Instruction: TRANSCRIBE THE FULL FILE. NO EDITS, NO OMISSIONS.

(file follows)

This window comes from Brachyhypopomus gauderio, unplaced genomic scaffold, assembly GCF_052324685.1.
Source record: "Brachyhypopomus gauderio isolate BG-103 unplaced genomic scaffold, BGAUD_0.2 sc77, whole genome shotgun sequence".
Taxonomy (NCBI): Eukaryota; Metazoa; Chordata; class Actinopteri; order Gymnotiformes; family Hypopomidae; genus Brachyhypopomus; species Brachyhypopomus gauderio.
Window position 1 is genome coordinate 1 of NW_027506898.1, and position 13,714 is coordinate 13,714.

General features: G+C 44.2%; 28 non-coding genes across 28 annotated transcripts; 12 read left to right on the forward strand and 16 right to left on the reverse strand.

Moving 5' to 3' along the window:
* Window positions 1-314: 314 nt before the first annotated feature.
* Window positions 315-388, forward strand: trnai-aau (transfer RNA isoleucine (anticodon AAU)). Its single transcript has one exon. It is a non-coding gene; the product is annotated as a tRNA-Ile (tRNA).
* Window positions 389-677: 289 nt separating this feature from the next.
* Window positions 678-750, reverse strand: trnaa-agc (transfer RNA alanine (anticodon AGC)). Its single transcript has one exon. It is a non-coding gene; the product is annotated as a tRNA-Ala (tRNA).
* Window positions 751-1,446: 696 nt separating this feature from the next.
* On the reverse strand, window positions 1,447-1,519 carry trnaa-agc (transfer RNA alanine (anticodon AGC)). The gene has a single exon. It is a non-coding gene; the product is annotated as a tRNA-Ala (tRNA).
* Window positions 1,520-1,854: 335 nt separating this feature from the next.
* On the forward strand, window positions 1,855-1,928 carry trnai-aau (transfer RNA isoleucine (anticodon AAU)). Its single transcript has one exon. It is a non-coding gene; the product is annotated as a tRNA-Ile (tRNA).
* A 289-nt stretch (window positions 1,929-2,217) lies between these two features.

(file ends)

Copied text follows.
This window comes from Brachyhypopomus gauderio, unplaced genomic scaffold, assembly GCF_052324685.1.
Source record: "Brachyhypopomus gauderio isolate BG-103 unplaced genomic scaffold, BGAUD_0.2 sc77, whole genome shotgun sequence".
Taxonomy (NCBI): Eukaryota; Metazoa; Chordata; class Actinopteri; order Gymnotiformes; family Hypopomidae; genus Brachyhypopomus; species Brachyhypopomus gauderio.
Window position 1 is genome coordinate 1 of NW_027506898.1, and position 13,714 is coordinate 13,714.

General features: G+C 44.2%; 28 non-coding genes across 28 annotated transcripts; 12 read left to right on the forward strand and 16 right to left on the reverse strand.

Moving 5' to 3' along the window:
* Window positions 1-314: 314 nt before the first annotated feature.
* Window positions 315-388, forward strand: trnai-aau (transfer RNA isoleucine (anticodon AAU)). Its single transcript has one exon. It is a non-coding gene; the product is annotated as a tRNA-Ile (tRNA).
* Window positions 389-677: 289 nt separating this feature from the next.
* Window positions 678-750, reverse strand: trnaa-agc (transfer RNA alanine (anticodon AGC)). Its single transcript has one exon. It is a non-coding gene; the product is annotated as a tRNA-Ala (tRNA).
* Window positions 751-1,446: 696 nt separating this feature from the next.
* On the reverse strand, window positions 1,447-1,519 carry trnaa-agc (transfer RNA alanine (anticodon AGC)). The gene has a single exon. It is a non-coding gene; the product is annotated as a tRNA-Ala (tRNA).
* Window positions 1,520-1,854: 335 nt separating this feature from the next.
* On the forward strand, window positions 1,855-1,928 carry trnai-aau (transfer RNA isoleucine (anticodon AAU)). Its single transcript has one exon. It is a non-coding gene; the product is annotated as a tRNA-Ile (tRNA).
* A 289-nt stretch (window positions 1,929-2,217) lies between these two features.